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Publication numberUS7959223 B2
Publication typeGrant
Application numberUS 12/469,539
Publication dateJun 14, 2011
Filing dateMay 20, 2009
Priority dateMay 20, 2009
Fee statusPaid
Also published asUS20100295345
Publication number12469539, 469539, US 7959223 B2, US 7959223B2, US-B2-7959223, US7959223 B2, US7959223B2
InventorsAndrew W Marsden, Ward Fritz, Walter S Bezaniuk, Langley Joe, Gregory C Moser
Original AssigneeCosco Management, Inc.
Export CitationBiBTeX, EndNote, RefMan
External Links: USPTO, USPTO Assignment, Espacenet
Energy-dissipation system
US 7959223 B2
Abstract
A child restraint includes a juvenile vehicle seat and an energy-absorption apparatus coupled to the juvenile vehicle seat. The energy-absorption apparatus is configured to absorb external energy associated with an external impact force applied to the energy-absorption apparatus.
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Claims(20)
1. A child restraint comprising
a juvenile vehicle seat and
an energy-dissipation system coupled to the juvenile vehicle seat, the energy-dissipation system comprising a first force dissipater associated with the juvenile vehicle seat and a second force dissipater positioned to lie in spaced-apart relation to the juvenile seat to locate the first force dissipater therebetween, wherein the first force dissipater includes a first air bag formed to include a first air chamber and a first air-discharge port opening into the first air chamber and a deformable first support frame located in the first air chamber and configured to maintain at least a predetermined volume of air in the first air chamber until the first air bag is deformed when exposed to an external impact force, the second force dissipater includes a second air bag formed to include a second air chamber and a first air-discharge port opening into the second air chamber and a deformable second support frame located in the second air chamber and configured to maintain at least a predetermined volume of air in the second air chamber until the second air bag is deformed when exposed to an external impact force, the first and second air bags are arranged to meet along a seam common to the first and second air bags, the first and second air bags are arranged to cause the first air-discharge ports of the first and second air bags to merge with one another at the seam to form a first seam aperture opening into the first air chamber of the first air bag and into the second air chamber of the second air bag, and the first seam aperture is configured to provide means for discharging air from the first and second air chambers to surroundings at a metered rate when a ride-down pad comprising the first and second force dissipaters is exposed to an external impact force so that the ride-down pad absorbs external energy associated with the external impact force to minimize g-loads experienced by a child seated on the juvenile vehicle seat.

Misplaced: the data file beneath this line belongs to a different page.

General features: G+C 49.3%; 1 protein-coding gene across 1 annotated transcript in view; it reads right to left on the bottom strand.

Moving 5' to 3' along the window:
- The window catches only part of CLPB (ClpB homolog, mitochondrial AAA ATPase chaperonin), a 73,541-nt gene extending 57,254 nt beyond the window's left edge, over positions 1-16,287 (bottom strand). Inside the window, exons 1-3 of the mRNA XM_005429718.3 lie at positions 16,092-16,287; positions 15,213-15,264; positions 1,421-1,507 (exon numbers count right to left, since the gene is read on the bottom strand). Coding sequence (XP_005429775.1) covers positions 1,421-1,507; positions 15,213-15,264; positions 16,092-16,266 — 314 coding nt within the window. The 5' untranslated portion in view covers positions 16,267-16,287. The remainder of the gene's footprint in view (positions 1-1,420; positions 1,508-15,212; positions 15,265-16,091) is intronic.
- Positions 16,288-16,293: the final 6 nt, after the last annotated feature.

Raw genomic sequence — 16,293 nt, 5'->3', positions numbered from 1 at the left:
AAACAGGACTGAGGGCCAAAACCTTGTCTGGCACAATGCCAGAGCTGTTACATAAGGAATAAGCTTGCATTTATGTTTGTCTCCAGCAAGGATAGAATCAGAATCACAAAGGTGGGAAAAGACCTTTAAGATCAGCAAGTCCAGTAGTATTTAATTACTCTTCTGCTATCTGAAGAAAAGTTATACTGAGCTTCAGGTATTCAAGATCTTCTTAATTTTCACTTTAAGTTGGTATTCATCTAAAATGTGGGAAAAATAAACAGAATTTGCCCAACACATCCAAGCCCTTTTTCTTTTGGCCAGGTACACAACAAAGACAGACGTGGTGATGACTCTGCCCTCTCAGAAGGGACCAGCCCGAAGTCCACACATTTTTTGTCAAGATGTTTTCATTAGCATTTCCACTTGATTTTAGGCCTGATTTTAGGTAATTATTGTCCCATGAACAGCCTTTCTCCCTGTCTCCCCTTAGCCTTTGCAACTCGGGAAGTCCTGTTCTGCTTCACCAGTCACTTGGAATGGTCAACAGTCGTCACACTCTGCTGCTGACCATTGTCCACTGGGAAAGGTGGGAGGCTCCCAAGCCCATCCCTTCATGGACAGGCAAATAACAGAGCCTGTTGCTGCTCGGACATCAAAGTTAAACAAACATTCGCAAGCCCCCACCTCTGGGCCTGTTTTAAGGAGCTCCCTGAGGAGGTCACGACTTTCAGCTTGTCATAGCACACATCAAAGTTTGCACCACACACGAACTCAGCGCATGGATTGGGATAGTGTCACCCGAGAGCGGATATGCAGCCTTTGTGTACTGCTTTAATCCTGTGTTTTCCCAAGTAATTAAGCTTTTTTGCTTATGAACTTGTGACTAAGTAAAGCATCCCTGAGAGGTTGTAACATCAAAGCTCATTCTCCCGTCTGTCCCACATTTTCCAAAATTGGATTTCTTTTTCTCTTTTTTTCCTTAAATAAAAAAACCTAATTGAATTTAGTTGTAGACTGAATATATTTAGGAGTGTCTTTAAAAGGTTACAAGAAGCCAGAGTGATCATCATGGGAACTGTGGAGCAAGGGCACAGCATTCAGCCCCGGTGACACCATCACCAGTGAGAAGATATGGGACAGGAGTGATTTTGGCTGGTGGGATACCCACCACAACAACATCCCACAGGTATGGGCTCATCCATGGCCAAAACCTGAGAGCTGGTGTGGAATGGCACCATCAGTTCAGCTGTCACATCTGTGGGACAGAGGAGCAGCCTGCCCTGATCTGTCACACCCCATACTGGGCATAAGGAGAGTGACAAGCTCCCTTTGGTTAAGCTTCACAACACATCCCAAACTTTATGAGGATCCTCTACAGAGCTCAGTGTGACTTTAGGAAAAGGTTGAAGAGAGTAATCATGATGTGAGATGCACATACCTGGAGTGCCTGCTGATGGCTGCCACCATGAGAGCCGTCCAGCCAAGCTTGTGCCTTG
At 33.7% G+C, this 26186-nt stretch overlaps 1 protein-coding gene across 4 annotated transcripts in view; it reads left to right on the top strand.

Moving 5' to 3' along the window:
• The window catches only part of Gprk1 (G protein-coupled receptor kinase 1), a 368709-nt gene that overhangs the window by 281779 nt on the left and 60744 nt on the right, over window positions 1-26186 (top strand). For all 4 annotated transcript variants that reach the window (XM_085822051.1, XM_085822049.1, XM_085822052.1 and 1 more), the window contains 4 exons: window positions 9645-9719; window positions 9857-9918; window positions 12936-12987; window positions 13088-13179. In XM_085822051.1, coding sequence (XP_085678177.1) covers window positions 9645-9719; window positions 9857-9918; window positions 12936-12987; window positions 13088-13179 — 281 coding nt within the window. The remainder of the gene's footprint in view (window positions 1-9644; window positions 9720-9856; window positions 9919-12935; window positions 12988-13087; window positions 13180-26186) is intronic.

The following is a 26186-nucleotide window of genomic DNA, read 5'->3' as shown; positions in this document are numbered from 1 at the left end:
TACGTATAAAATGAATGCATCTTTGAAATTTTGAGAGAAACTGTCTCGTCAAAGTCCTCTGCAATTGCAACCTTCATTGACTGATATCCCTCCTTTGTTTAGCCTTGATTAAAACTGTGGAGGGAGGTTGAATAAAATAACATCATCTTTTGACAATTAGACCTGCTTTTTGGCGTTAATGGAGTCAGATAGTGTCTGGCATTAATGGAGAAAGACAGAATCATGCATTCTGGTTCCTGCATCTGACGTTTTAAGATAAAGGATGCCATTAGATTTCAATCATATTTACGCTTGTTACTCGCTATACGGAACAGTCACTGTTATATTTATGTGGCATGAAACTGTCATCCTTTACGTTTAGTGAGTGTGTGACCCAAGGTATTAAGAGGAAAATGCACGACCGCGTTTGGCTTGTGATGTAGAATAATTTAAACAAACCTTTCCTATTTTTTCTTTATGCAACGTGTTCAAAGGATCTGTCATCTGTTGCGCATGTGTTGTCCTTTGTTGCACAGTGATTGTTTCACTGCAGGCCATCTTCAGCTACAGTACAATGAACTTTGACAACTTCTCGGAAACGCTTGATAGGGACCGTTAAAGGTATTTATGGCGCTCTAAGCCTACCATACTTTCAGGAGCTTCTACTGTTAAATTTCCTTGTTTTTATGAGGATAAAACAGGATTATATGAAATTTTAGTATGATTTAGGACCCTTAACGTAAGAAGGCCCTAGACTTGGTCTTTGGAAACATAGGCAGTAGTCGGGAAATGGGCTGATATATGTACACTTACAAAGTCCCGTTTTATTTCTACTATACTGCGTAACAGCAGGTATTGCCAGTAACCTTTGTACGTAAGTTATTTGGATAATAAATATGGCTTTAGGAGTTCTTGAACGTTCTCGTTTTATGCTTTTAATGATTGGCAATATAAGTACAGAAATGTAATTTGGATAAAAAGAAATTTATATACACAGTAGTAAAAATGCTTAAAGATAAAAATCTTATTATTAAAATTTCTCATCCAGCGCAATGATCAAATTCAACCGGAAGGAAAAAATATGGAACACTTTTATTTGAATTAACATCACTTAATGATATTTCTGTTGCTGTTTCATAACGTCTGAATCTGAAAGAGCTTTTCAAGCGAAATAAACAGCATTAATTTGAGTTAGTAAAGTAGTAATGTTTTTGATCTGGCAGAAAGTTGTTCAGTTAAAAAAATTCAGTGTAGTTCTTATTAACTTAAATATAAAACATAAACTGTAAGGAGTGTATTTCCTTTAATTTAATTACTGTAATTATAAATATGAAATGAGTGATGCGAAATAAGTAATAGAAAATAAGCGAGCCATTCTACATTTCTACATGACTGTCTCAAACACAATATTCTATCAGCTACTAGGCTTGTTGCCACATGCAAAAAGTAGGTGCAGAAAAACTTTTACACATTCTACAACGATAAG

2. The child restraint of claim 1 wherein the first air bag is also formed to include a second air-discharge port opening into the first air chamber, the second air bag is also formed to include a second air-discharge port opening into the second air chamber, the first and second air bags are arranged to cause the second air-discharge ports of the first and second air bags to merge with one another at the seam to form a second seam aperture opening into the first air chamber of the first air bag and into the second air chamber of the second air bag, and the second seam aperture is configured to provide auxiliary means for discharging air from the first and second air chambers to the surroundings at a metered rate when the ride-down pad is exposed to the external impact force so that the ride-down pad absorbs external energy associated with the external impact force to minimize g-loads experienced by a child seated on the juvenile vehicle seat.
3. The child restraint of claim 2, wherein the first and second seam apertures are arranged to lie in spaced-apart relation to one another on a generally arcuate portion of the seam having an arc length subtended by a central angle of about 72.
4. The child restraint of claim 3, wherein the juvenile vehicle seat includes a seat back comprising a rear panel, a first side-wing panel extending in a forward direction from the rear panel, and a second side-wing panel extending in the forward direction from the rear panel and lying in spaced-apart relation to the first side-wing panel to locate the rear panel therebetween, the first force dissipater is coupled to the first side-wing panel and arranged to lie between the first and second side-wing panels, and the first and second air bags are oriented relative to the seat back to cause the first and second seam apertures to face in the forward direction and away from the rear panel.
5. The child restraint of claim 2, wherein the juvenile vehicle seat includes a seat back comprising a rear panel, a first side-wing panel extending in a forward direction from the rear panel, and a second side-wing panel extending in the forward direction from the rear panel and lying in spaced-apart relation to the first side-wing panel to locate the rear panel therebetween, the first force dissipater is coupled to the first side-wing panel and arranged to lie between the first and second side-wing panels, and the first and second air bags are oriented relative to the seat back to cause the first and second seam apertures to face in the forward direction and away from the rear panel.
6. The child restraint of claim 5, wherein the seat back includes a backrest and a headrest coupled to the backrest and the rear panel, first side-wing panel, and the second side-wing panel are included in the headrest.